CHALLENGE 1: Birmingham is hosting another half marathon in the city. Competitors from across the UK and around the world will be taking part in the 13.1 mile course with thousands of supporters expected to turn out for the event. The course takes in some of the city’s most iconic sights including the Bullring, the Cadbury World in Bournville and Edgbaston cricket ground.The elite runners will start just after 10am, with waves of runners having a staggered start after that.
In January 2013 Dad suffered a major brain injury. He had to undergo emergency brain surgery, removing half of his skull plate and part of his brain to reduce the pressure due to the swelling caused by the stroke.
We were told by doctors that the future for Dad wasn’t promising, and he was exceptionally lucky to be alive.
He spent the next 11 months in hospital, undergoing extensive rehabilitation. There were highs and lows over these months.
At stages we were only given bad news: that Dad would never be able to walk again, or be independent, with the lowest point being when we were told that he would need long term 24/7 care.
However, with an exceptionally determined, and wonderful Mum, we decided that wasn’t right. We pushed for better care; this meant that the last four months of Dad’s time in hospital were spent in a specialist rehabilitation centre. Unfortunately, this was two hours from where we live so we were only able to see Dad on weekends, which was particularly tough on all of us.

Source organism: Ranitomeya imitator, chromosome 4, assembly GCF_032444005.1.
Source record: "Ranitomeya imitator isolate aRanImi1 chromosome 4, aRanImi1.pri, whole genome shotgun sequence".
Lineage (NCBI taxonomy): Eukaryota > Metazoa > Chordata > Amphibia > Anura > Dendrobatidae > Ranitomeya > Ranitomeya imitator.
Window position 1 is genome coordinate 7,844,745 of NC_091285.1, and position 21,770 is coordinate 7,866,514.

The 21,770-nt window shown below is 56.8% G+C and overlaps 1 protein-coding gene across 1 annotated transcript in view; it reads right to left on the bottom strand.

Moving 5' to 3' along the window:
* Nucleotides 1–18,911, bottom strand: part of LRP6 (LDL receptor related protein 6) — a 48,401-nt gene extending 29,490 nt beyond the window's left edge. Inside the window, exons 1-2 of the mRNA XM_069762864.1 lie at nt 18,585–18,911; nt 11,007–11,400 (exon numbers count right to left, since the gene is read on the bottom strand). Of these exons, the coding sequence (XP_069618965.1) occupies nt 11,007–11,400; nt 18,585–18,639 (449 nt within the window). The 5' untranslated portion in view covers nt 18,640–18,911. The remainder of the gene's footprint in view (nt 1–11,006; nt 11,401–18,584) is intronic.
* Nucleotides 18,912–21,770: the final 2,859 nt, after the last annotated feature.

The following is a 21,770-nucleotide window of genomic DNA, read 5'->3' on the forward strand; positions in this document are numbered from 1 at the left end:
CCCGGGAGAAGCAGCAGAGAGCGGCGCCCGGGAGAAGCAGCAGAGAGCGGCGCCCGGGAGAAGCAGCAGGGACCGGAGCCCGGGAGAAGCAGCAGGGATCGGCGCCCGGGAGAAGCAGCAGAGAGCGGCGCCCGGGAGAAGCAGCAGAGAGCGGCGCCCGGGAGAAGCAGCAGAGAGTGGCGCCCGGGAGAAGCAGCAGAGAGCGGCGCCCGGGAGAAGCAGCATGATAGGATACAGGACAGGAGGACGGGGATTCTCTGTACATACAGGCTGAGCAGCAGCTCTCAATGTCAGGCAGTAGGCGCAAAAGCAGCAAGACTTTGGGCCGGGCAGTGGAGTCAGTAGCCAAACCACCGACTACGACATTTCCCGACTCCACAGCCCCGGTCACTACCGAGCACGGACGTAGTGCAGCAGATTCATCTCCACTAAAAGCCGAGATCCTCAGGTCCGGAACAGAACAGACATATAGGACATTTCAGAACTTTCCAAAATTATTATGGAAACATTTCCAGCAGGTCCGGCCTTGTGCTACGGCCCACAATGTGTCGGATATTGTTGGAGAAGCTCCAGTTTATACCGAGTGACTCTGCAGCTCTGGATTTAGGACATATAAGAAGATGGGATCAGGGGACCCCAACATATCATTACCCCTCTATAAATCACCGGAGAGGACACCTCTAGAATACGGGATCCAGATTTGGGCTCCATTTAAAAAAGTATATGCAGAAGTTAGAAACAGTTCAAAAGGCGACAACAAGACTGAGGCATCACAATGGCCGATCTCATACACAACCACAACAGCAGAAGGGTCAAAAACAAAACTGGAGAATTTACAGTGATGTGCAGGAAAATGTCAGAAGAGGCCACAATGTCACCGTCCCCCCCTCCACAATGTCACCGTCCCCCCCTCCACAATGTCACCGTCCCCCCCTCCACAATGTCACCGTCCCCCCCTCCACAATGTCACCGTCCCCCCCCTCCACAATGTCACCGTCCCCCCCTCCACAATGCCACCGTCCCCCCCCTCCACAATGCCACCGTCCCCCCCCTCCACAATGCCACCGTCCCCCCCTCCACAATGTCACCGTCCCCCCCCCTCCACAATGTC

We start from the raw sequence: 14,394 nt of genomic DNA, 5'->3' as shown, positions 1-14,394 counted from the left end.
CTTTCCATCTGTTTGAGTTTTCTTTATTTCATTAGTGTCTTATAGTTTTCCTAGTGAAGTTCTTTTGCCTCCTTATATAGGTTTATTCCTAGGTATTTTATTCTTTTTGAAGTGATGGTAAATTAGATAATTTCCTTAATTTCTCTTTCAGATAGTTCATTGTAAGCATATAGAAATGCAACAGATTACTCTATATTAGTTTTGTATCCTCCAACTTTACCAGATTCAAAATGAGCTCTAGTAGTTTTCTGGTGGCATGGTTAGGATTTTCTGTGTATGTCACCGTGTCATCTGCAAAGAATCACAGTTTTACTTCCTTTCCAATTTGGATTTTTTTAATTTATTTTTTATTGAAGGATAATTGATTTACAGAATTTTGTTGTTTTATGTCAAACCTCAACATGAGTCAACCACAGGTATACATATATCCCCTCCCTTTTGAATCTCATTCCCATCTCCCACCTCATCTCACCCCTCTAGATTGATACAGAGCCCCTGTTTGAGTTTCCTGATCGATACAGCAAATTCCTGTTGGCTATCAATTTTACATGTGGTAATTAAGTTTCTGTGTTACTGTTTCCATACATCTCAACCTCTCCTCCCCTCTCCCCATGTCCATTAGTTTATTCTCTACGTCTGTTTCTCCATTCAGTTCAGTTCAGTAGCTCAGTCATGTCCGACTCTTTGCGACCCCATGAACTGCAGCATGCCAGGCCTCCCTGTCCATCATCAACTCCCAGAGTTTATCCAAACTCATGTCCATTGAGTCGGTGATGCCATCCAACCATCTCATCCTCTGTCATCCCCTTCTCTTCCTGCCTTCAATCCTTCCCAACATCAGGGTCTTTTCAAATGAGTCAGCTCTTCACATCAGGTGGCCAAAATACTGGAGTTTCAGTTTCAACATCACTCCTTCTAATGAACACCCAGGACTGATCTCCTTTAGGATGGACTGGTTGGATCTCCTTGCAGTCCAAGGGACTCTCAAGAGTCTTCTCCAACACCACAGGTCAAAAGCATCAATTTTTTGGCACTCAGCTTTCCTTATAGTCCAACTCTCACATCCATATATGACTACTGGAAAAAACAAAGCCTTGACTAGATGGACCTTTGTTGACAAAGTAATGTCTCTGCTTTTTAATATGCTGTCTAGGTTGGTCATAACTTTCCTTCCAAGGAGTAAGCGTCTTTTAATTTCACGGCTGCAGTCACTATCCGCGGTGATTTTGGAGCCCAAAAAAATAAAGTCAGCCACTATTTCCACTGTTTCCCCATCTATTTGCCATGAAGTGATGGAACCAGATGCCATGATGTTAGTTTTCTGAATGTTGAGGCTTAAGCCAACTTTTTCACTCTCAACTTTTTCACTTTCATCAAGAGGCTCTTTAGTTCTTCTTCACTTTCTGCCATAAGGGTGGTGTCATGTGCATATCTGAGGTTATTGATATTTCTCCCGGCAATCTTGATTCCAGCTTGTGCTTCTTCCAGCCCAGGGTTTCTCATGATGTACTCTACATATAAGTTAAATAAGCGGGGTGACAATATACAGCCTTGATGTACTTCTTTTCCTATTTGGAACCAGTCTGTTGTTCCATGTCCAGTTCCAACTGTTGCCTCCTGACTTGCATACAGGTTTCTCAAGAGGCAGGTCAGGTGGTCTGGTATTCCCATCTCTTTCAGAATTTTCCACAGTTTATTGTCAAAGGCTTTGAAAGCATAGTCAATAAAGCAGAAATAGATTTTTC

Nevertheless, Dad began to walk again, and relearn skills meaning he could gain independence and move back home.
In December 2013 Dad came home, the best Christmas present a girl could ask for. In March 2014 Dad had further surgery to replace the skull, which went swimmingly and meant he was a little further along his long road to recovery.
These last few years Dad has made incredible strives in his recovery. Thanks to my incredible family (ever so modest), we’re closer than ever, and have been, and continue to be great at supporting each other through it all.
Unfortunately, in the middle of August this year we noticed that one of the screws had come loose from his new skull. Dad was taken into hospital in Oxford where they realised that the skull plate had become infected, meaning he had to undergo another surgery to remove the skull and the infection. The following few days were hell for us all. Dad was extremely disorientated and we didn’t know if we were back to square one, or even what the future would hold. However, true to form Dad pulled through, and a week later, and with only half a skull, he was once more, proudly, exclaiming that he was the fairest of them all.
Dad will of course have to undergo another brain surgery in a few months to replace the skull, but we’ve decided, as a ..family, that that’s enough brain surgeries for a life time. Hopefully soon we’ll be getting back to our new normal and being the fabulous family that we are.
Throughout this all, ARNI (Action for Rehabilitation from Neurological Injury) have provided my Dad with unwavering support. What makes ARNI unique as a charity is the personal way in which they offer support to those affected by brain injuries. ARNI also challenge preconceived ideas about brain injury, helping to empower those that they help.